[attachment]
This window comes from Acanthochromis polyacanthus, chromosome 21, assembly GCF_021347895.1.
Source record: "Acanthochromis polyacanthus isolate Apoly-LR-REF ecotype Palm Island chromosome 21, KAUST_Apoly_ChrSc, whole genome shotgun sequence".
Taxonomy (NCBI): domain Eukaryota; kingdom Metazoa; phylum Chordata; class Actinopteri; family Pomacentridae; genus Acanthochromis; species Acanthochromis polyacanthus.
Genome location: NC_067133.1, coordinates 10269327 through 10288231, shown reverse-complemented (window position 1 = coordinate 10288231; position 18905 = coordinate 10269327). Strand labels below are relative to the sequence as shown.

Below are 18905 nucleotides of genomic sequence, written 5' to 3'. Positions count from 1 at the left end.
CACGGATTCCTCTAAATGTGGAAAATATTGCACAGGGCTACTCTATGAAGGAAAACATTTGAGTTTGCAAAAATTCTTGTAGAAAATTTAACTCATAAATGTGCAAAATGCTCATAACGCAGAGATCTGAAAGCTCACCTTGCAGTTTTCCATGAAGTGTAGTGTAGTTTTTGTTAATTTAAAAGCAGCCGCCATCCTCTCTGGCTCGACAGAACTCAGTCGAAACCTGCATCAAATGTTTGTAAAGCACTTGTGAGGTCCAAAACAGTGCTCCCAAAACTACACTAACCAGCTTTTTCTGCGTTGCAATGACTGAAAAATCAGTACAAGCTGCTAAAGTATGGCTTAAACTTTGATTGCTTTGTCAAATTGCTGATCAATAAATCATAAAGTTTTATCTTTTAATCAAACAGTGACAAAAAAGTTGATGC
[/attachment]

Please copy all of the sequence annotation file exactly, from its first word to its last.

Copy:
This window comes from Acanthochromis polyacanthus, chromosome 21, assembly GCF_021347895.1.
Source record: "Acanthochromis polyacanthus isolate Apoly-LR-REF ecotype Palm Island chromosome 21, KAUST_Apoly_ChrSc, whole genome shotgun sequence".
Taxonomy (NCBI): domain Eukaryota; kingdom Metazoa; phylum Chordata; class Actinopteri; family Pomacentridae; genus Acanthochromis; species Acanthochromis polyacanthus.
Genome location: NC_067133.1, coordinates 10269327 through 10288231, shown reverse-complemented (window position 1 = coordinate 10288231; position 18905 = coordinate 10269327). Strand labels below are relative to the sequence as shown.

Below are 18905 nucleotides of genomic sequence, written 5' to 3'. Positions count from 1 at the left end.
CACGGATTCCTCTAAATGTGGAAAATATTGCACAGGGCTACTCTATGAAGGAAAACATTTGAGTTTGCAAAAATTCTTGTAGAAAATTTAACTCATAAATGTGCAAAATGCTCATAACGCAGAGATCTGAAAGCTCACCTTGCAGTTTTCCATGAAGTGTAGTGTAGTTTTTGTTAATTTAAAAGCAGCCGCCATCCTCTCTGGCTCGACAGAACTCAGTCGAAACCTGCATCAAATGTTTGTAAAGCACTTGTGAGGTCCAAAACAGTGCTCCCAAAACTACACTAACCAGCTTTTTCTGCGTTGCAATGACTGAAAAATCAGTACAAGCTGCTAAAGTATGGCTTAAACTTTGATTGCTTTGTCAAATTGCTGATCAATAAATCATAAAGTTTTATCTTTTAATCAAACAGTGACAAAAAAGTTGATGC